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The ACCU passes on review copies of computer books to its members for them to review. The result is a large, high quality collection of book reviews by programmers, for programmers. Currently there are 1918 reviews in the database and more every month.
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Title:
Managing the Testing Process
Author:
Rex Black
ISBN:
0 7356 0584 X
Publisher:
Microsoft Press
Pages:
381pp+CD
Price:
£37-49
Reviewer:
Francis Glassborow
Subject:
testing
Appeared in:
OL35
One of the things that repeatedly amazes me is the extent to which Microsoft Press manage to publish books which, if followed by Microsoft's internal development organisation, would have to be reflected in more robust products. This is another of those books, though this time by an author who is not a Microsoft employee.

This book is aimed at the people involved in the testing process. This is not a theoretical study but a pragmatic approach based on the author's own experience. He covers many practical aspects including supporting software and hardware. The later is easy to forget (and it is also easy to forget that software needs to be tested, at some stage, on hardware that the low end user would use.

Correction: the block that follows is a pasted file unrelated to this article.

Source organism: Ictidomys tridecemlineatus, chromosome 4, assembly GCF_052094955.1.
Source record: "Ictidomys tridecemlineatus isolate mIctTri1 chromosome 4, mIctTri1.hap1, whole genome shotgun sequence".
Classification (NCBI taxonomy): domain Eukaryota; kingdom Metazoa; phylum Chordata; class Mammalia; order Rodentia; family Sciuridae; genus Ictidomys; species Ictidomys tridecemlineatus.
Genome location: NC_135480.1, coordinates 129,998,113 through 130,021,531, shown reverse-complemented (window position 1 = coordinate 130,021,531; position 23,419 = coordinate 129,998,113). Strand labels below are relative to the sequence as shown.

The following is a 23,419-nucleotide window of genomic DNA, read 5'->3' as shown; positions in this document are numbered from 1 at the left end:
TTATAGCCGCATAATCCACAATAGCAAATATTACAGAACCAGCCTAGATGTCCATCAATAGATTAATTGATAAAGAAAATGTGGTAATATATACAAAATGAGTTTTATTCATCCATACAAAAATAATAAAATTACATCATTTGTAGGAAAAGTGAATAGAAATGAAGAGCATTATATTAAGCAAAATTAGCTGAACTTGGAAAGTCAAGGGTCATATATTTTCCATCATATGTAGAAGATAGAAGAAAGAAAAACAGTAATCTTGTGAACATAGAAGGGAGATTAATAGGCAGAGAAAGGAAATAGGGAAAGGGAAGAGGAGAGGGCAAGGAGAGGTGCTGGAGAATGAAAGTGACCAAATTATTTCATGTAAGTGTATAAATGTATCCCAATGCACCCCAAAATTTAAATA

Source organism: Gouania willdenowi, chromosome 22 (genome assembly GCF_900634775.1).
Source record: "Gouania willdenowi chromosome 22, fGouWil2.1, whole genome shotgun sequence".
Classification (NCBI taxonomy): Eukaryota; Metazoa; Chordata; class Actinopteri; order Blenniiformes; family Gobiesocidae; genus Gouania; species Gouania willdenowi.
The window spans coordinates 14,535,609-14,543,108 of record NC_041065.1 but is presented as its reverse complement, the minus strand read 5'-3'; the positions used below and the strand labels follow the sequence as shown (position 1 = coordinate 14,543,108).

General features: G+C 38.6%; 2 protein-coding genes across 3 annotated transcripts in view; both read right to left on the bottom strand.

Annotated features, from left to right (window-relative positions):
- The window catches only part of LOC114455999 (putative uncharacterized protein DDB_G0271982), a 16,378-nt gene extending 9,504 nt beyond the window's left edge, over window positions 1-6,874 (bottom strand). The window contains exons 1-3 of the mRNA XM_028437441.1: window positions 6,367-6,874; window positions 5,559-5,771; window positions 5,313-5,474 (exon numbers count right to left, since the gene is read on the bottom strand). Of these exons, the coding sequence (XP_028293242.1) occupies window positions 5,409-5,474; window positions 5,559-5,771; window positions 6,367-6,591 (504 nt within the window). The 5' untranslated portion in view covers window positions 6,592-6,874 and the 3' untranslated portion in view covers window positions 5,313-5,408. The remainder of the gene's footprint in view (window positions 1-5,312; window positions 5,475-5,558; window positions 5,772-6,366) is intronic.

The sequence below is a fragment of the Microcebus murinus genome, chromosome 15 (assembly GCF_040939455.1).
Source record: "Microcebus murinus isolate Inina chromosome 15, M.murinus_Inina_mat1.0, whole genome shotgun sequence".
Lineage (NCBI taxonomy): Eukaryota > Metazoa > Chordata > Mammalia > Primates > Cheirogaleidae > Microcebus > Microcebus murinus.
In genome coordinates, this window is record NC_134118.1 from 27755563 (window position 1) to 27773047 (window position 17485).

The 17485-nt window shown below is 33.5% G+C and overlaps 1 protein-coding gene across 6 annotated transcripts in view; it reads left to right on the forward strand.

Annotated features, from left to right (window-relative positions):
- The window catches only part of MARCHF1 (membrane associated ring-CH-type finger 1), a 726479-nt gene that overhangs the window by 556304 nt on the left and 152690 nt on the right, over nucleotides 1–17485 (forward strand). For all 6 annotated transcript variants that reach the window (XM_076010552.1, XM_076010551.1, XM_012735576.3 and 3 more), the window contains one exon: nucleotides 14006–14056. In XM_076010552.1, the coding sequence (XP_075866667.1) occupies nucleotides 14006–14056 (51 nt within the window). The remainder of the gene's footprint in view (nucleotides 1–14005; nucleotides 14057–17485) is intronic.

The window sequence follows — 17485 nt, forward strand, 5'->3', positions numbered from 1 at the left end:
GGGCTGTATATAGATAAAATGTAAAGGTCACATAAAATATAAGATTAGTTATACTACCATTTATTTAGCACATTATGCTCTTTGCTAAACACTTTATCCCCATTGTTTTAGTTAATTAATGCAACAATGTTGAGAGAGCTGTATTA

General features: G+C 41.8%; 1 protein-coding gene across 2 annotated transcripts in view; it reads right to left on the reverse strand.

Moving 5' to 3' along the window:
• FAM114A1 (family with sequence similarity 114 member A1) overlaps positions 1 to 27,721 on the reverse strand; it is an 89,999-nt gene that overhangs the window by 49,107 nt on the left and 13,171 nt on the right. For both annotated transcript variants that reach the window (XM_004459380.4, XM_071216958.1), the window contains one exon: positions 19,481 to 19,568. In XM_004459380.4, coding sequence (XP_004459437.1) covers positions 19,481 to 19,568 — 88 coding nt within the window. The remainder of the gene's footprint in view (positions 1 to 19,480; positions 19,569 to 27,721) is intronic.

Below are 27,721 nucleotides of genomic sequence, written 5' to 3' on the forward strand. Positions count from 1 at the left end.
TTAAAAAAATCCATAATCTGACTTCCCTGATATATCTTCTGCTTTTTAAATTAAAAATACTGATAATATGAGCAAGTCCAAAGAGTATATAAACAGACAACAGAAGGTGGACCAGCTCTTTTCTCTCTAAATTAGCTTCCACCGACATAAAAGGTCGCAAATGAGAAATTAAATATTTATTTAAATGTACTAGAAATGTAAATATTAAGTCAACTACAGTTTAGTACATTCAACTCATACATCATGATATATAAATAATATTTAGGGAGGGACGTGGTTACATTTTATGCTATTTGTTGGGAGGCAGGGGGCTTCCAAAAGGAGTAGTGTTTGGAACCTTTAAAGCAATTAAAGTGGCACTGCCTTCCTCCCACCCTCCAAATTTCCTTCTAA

This book would well suit the person who is going to take over the management of software testing in a company that had, perhaps, not previously provided a proper test environment. Indeed many start-up companies seem to forget that they will need a test team to work along-side their development team. Unfortunately much of the software development industry is too immature to recognise that testing is an essential part of development. At the same time too many developers consider external testing as impugning their competence rather than acting as a safety net to guarantee that the product is the best they are capable of producing.

In conclusion, if your company lacks an adequate testing system then this book could provide the basis on which one could be developed. Like all essentials, testing does not come cheap but it is time we changed the computer culture so that a failure to have proper test procedures staffed by trained personnel would be evidence of lack of due care and attention in the event that a software product caused injury or financial damage.